Lines are being drawn in the sand. On one side, Team Captain America fights for freedom of superheroes to decide who they fight, when they fight and where. On the other side, Team Iron Man wants government intervention, to help stave off the collateral damage inflicted by The Avengers.
Well, we have our own little war of words going on as Captain America: Civil War starts screening internationally. On one side, we have audiences who are willing to pay the full price for a 3D ticket to Marvel’s latest adventure. And on the other side, we have loyal To 3D readers who need to know if the time and effort put in to the Civil War conversion is worth it. That’s why our column exists. It’s not a review of the movie. (You can find that here.) It is a SPOILER-FREE discussion of the 3D presentation of Captain America: Civil War to help you determine which ticket you should buy.
By this point, every superhero movie is designed for the 3D presentation. These live-action adaptations of our cherished comic-book stories (be they Marvel, DC or another company) go to great lengths to lift the action off of the page, so Civil War certainly stands out as one of the recent blockbusters that was made with 3D in mind when telling its story.
Planning & Effort Score
Knowing that comic-book audiences are expecting top-of-the-line 3D out of the latest Marvel feature, co-directors Joe and Anthony Russo appear to have put a LOT of thought into how 3D will affect their scenes and their specific visuals. Objects like Cap’s shield, Iron Man’s gauntlets, Spider-Man’s webs and Falcon’s Red Wing glider are designed for 3D, while the Russo’s cameras often find a great angle on which to perch, to really take advantage of the extra layers.
Before the Window Score
I simply accept the fact that Before the Window isn’t a priority for 3D in the modern age. Whereas 3D used to be used to make objects pop off the screen and into your lap, nothing in Civil War does that – despite having numerous opportunities to make audiences jump in their seats with the technological trick. Civil War will place objects deep in the foreground to create a little edge. It’s cool, but not overwhelming.
Beyond the Window Score
To that end, Civil War uses its 3D to create what looks like three layers to each scene, positioning characters or larger objects in such a way that the depth stands out. That gives Captain America a strong Beyond The Window score, because the images have impressive depth in multiple scenes. It gives the film a 3D quality, enhancing the image. I took a point off because a couple of scenes blurred out as you scanned their deep backgrounds… something that I think is unavoidable when you film with live-action on actual film (and not animation, or CGI).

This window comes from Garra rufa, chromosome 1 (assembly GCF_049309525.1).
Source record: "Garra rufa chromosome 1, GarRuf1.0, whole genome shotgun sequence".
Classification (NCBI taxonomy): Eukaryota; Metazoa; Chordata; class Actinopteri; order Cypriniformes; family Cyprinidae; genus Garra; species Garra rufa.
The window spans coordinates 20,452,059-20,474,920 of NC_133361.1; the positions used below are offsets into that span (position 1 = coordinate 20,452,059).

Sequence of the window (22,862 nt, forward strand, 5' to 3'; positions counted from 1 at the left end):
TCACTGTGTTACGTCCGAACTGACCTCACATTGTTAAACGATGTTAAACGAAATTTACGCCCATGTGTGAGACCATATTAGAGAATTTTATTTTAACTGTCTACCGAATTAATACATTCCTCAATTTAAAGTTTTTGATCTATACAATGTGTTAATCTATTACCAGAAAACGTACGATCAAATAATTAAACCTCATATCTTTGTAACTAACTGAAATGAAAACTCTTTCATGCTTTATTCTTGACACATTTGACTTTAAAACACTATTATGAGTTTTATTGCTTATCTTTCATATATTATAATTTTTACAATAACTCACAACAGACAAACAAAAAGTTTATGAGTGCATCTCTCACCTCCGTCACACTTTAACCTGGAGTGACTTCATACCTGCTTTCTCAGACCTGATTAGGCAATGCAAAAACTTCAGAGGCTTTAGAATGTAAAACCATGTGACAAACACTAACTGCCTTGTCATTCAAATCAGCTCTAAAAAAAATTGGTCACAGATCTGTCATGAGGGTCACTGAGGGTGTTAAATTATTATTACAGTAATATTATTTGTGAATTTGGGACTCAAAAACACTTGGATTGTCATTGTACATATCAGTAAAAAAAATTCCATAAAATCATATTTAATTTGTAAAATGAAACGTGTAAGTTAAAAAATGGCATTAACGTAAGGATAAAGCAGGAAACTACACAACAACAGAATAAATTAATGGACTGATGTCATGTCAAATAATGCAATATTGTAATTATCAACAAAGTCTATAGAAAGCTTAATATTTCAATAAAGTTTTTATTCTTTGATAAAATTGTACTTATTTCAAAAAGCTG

Brightness – or a lack thereof – isn’t an issue for Captain America: Civil War, as there was never a moment, or a particular scene, where I thought the darkness of the visual was blocked out by the 3D glasses. Several action sequences take place in daylight, which always helps. But even the final act, which is set in a darker prison/laboratory (no spoilers) throws enough artificial light to overcompensate for the glasses. Disney/Marvel has figured out how to "light" live-action for 3D.
Glasses Off Score
We run the Glasses Off test to see how much blur is on the visuals when you remove your specs, telling us how much 3D enhancement has been done to the actual film. A high grade (a 4 or a 5) means there was a LOT of blur, signifying a rich 3D experience. Civil War had minimal blur on the moments where I took my glasses off. In fact, at 2 hours and 30 minutes, it gets annoying wearing the glasses, so it’s somewhat helpful that you can take the glasses off during quiet conversation scenes and not have to look at blurry actors.
Audience Health Score
Captain America: Civil War never shakes and shimmies to the point where you’ll be heaving into your popcorn bucket, I’d be lying if I told you that the images on screen stayed in crisp, clear focus during the film’s numerous fight sequences. There are a LOT of fight sequences in Civil War. Naturally. It’s called Civil War, which implies that two sides are going to battle. And as seamlessly choreographed as most of the sequences are, the 3D fizzes out when Black Widow (Scarlett Johansson) is taking down soldiers or Black Panther (Chadwick Boseman) is trying to kill the Winter Soldier (Sebastian Stan). It’s not a huge problem… but it is an issue.
3D SCORES RECAP
P & E
Before The Window
Beyond The Window
Glasses Off Test
Final Verdict: The 3D in Joe and Anthony Russo’s is good, but it isn’t essential. It supplements the visuals, and makes so many of the sequences look cool, with deep focus (that falls a bit short of animated features). But the 3D isn’t great in the fast-moving action sequences (of which there are many), and I didn’t really notice any major 3D moments in the movie’s benchmark scene, the airport fight. You won’t hate the 3D if you pay for it, but you also won’t miss it if you don’t.
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